Leonardo Da Vinci: Study of Proportions
Every artist has their process of constructing works of art. Some artists choose to take a meaningful path by telling a story while others prefer a more scientific approach. Whether it is using specific mediums to help highlight the importance of their message or using exact measurements and equations to establish their piece, an artist has a process they follow to result in a completed work of art. While examining Leonardo Da Vinci’s artwork you can find the scientific innovation within his inventions, paintings, sculptors, and sketches. You can view the scientific approach he had while looking at his sketches; using precise lines and detailed images to build on his creations and works of art, just as he did with his Vitruvian Man.
During the first few years of his career, Leonardo Da Vinci attempted to make a few projects, following his apprenticeship with sculpting, painting, architecture, and much more. In 1478, Leonardo Da Vinci started his first paid project for San Donato; The Adoration of the Magi. He also attempted to honor Francesco Sforza with a bronze equestrian statue but both of these projects were never completed due to the War of Pazzi. However, none of these unforeseen incompletions hindered Da Vinci from establishing himself as a self-proclaimed artist. Regardless of the work he was unable to complete, Da Vinci still, later on, came to compete and display some of the most famous creations of our history; 1503 the Mona Lisa, and 1495 – 1498 the Last Supper. Due to his many interests in science law and nature that were a constant distraction, Da Vinci found a way of establishing his thinking process by documenting each of his thoughts and ideas for some of his inventions in his sketches such as his Flying Bicycle. According to his 500 Years of Genius exhibit, Leonardo Da Vinci made certain to secure his thoughts by writing each idea in a code that was not easy to understand; writing backward. Since his adolescence, Da Vinci apprenticed with Andrea del Verrocchio of Florence until he was able to master his own artistic talents. He spent many years learning and sharpening skills such as sculpting, carpentry, metalworking, painting, and drawing. Despite the fact that Leonardo Da Vinci did not receive much a formal education past math, writing, and reading, it was clear within his early ages that his artistic talents would help establish the name Leonardo Da Vinci as remarkable artistic.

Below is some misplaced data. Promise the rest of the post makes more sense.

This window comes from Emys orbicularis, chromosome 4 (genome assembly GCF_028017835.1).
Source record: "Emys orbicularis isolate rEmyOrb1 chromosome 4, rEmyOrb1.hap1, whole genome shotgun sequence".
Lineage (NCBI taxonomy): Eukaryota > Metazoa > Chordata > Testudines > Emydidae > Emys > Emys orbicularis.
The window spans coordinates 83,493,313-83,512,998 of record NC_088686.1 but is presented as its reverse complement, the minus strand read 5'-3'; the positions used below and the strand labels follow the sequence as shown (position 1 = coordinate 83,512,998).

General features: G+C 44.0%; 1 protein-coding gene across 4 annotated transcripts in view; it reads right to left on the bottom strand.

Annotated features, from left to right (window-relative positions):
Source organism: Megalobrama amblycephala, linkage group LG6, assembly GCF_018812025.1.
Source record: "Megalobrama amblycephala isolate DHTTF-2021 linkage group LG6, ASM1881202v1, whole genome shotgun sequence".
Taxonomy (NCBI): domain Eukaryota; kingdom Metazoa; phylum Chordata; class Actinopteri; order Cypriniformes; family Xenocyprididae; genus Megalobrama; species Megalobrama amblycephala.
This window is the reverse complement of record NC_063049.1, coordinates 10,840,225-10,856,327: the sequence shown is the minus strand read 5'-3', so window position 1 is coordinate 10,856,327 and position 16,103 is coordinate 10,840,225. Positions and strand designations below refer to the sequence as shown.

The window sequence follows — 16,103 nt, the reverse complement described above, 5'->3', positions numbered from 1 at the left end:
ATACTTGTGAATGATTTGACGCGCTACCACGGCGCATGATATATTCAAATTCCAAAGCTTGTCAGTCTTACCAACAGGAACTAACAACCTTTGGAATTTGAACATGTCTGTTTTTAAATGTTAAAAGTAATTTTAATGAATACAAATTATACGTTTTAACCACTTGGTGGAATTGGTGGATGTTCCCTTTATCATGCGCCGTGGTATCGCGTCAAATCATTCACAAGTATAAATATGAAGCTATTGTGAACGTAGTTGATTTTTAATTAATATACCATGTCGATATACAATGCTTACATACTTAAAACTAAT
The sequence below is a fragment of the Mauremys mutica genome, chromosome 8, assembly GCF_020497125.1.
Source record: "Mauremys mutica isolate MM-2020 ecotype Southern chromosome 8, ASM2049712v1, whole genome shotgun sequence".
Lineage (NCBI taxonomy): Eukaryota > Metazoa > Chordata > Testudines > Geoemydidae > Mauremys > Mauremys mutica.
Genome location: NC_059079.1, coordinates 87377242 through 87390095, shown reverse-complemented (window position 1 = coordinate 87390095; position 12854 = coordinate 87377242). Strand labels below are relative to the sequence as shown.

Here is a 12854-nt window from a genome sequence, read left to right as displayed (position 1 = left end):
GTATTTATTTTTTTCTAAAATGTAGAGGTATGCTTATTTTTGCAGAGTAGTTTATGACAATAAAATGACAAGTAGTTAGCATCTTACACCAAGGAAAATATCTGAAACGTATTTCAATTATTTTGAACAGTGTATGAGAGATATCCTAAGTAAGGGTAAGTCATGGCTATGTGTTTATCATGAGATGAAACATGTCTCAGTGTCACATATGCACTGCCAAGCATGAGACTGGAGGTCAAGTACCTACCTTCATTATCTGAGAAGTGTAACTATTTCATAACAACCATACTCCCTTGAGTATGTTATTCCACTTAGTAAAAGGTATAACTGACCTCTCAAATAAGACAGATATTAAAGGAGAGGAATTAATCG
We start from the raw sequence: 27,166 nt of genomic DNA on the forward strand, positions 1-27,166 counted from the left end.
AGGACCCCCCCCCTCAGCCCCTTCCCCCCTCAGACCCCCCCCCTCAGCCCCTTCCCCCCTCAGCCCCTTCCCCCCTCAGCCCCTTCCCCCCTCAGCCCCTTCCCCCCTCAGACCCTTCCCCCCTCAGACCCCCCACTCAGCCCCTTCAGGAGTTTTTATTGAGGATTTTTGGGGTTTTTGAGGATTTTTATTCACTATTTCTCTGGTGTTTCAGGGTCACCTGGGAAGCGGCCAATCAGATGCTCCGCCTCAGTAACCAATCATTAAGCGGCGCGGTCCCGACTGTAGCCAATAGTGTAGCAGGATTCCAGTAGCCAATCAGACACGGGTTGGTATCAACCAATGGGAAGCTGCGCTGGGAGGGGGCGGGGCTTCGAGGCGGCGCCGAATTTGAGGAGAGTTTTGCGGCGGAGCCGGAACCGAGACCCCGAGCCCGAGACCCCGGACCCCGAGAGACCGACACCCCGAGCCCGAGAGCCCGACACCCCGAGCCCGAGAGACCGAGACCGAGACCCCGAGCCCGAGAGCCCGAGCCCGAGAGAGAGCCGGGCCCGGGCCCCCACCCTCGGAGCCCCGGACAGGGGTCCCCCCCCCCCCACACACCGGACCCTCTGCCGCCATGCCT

Leonardo Da Vinci contained some of the greatest artistic talents of the Italian renaissance. Using his skills in science and art, Da Vinci wanted to capture the perfection of the human body. Creating sketches of his ideas but also of what he saw within his experiments and studies; visually displaying his thirst for knowledge. Unlike other artists during this time and a few years after, Da Vinci didn’t just want to draw his theories of the world or the human body; he wanted to gain a full comprehension of why and how. While Leonardo was the first artist to dissect the human body and sketch what he saw, he also wanted to be the first to find and understand the perfect proportions of architecture and men.. Being inspired by Marcus Vitruvius and his architectural work and his thoughts of perfect proportions and symmetry in architecture beauty, Vitruvius believed for this to be done, a man must be put on his back in a circle; with the center focused on the men’s navel. In addition, with arms and legs stretched out, his toes and fingers must touch the circumference of the circle; while placing the same figure within a square. Hence, the Vitruvian Man.